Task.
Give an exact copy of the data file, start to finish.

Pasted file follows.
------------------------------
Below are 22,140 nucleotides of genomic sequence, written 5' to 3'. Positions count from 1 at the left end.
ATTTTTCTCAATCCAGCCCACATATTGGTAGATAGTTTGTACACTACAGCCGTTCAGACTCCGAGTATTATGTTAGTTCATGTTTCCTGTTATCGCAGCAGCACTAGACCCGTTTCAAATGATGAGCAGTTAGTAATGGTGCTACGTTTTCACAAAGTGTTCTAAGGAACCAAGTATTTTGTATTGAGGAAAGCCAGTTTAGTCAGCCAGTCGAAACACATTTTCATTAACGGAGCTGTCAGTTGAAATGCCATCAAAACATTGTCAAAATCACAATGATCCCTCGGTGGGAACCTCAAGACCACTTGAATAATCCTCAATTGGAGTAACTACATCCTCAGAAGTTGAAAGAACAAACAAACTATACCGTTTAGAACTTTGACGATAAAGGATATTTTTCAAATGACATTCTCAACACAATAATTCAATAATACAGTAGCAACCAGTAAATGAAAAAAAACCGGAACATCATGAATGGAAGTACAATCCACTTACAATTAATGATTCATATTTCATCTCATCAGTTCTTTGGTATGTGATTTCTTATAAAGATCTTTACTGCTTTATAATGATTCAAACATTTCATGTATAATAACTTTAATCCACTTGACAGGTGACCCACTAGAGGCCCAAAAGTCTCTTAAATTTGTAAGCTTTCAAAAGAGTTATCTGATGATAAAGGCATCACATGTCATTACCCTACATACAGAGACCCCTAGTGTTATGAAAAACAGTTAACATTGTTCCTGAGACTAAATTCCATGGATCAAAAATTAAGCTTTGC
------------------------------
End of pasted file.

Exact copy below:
Below are 22,140 nucleotides of genomic sequence, written 5' to 3'. Positions count from 1 at the left end.
ATTTTTCTCAATCCAGCCCACATATTGGTAGATAGTTTGTACACTACAGCCGTTCAGACTCCGAGTATTATGTTAGTTCATGTTTCCTGTTATCGCAGCAGCACTAGACCCGTTTCAAATGATGAGCAGTTAGTAATGGTGCTACGTTTTCACAAAGTGTTCTAAGGAACCAAGTATTTTGTATTGAGGAAAGCCAGTTTAGTCAGCCAGTCGAAACACATTTTCATTAACGGAGCTGTCAGTTGAAATGCCATCAAAACATTGTCAAAATCACAATGATCCCTCGGTGGGAACCTCAAGACCACTTGAATAATCCTCAATTGGAGTAACTACATCCTCAGAAGTTGAAAGAACAAACAAACTATACCGTTTAGAACTTTGACGATAAAGGATATTTTTCAAATGACATTCTCAACACAATAATTCAATAATACAGTAGCAACCAGTAAATGAAAAAAAACCGGAACATCATGAATGGAAGTACAATCCACTTACAATTAATGATTCATATTTCATCTCATCAGTTCTTTGGTATGTGATTTCTTATAAAGATCTTTACTGCTTTATAATGATTCAAACATTTCATGTATAATAACTTTAATCCACTTGACAGGTGACCCACTAGAGGCCCAAAAGTCTCTTAAATTTGTAAGCTTTCAAAAGAGTTATCTGATGATAAAGGCATCACATGTCATTACCCTACATACAGAGACCCCTAGTGTTATGAAAAACAGTTAACATTGTTCCTGAGACTAAATTCCATGGATCAAAAATTAAGCTTTGC